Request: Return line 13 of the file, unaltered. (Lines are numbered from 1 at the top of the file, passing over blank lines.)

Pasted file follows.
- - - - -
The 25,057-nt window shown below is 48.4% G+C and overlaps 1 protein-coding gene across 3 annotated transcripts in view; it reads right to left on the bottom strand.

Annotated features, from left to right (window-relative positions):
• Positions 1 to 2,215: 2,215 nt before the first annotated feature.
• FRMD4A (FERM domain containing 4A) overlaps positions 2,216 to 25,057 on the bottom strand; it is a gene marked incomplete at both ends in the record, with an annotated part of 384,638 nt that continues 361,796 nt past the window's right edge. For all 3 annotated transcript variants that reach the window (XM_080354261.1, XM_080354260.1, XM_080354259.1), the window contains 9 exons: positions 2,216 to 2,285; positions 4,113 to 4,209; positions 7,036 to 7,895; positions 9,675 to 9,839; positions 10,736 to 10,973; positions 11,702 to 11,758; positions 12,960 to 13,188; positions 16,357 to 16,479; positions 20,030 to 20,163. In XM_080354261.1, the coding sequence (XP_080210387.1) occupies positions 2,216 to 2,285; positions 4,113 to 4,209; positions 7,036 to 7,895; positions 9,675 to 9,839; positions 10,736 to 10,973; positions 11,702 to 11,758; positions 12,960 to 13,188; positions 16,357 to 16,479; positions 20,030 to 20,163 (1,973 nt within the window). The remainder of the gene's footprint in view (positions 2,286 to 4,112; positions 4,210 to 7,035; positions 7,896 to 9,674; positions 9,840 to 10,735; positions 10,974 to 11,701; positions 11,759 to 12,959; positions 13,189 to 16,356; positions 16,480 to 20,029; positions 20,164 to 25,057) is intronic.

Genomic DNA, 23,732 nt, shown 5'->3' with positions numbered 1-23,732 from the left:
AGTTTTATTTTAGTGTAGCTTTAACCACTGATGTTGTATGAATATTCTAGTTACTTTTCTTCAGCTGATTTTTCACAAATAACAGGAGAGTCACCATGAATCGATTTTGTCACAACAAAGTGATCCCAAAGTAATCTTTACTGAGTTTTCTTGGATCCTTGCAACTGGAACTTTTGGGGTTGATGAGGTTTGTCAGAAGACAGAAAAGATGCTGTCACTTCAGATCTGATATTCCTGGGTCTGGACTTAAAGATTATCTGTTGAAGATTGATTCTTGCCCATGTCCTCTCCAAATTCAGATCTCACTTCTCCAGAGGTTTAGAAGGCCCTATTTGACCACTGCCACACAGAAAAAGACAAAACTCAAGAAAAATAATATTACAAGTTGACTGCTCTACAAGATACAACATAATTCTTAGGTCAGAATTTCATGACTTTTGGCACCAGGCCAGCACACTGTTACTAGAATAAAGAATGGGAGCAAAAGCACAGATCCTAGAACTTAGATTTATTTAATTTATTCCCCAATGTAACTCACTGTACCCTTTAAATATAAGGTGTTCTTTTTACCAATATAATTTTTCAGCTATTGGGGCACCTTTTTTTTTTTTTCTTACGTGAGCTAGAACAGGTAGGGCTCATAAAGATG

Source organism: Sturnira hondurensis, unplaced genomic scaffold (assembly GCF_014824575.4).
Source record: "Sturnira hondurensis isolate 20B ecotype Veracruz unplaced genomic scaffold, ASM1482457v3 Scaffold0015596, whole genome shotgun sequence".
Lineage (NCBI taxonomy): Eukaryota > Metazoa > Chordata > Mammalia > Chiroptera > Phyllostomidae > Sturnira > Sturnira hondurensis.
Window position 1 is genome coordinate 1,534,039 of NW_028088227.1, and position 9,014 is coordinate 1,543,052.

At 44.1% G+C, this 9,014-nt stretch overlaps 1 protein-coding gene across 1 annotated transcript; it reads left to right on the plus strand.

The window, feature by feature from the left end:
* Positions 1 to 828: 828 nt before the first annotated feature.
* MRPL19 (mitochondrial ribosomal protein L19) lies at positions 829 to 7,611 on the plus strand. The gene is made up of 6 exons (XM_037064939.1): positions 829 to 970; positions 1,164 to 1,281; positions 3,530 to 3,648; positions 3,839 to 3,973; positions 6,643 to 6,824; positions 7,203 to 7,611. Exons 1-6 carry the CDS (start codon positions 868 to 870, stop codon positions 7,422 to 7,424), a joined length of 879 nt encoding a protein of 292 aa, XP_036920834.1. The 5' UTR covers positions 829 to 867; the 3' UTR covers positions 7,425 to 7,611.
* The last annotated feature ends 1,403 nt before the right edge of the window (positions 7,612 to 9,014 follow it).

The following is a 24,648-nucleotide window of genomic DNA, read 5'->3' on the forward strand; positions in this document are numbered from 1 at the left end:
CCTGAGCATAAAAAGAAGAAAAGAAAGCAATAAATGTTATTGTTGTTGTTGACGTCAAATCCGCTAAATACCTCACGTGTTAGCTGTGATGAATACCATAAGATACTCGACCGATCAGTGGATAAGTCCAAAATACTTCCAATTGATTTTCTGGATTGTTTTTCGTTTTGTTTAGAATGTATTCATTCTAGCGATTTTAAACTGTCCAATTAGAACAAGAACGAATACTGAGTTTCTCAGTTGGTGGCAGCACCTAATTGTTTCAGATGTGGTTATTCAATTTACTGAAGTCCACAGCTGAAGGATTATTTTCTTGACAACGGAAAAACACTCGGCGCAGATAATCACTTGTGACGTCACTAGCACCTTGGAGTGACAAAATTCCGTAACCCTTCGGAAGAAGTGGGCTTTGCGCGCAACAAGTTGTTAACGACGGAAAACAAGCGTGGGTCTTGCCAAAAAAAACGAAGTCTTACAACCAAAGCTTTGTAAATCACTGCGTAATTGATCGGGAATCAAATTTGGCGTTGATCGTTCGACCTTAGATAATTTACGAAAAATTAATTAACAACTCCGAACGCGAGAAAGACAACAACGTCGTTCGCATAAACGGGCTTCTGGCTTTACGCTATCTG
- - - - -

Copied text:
* Positions 1 to 828: 828 nt before the first annotated feature.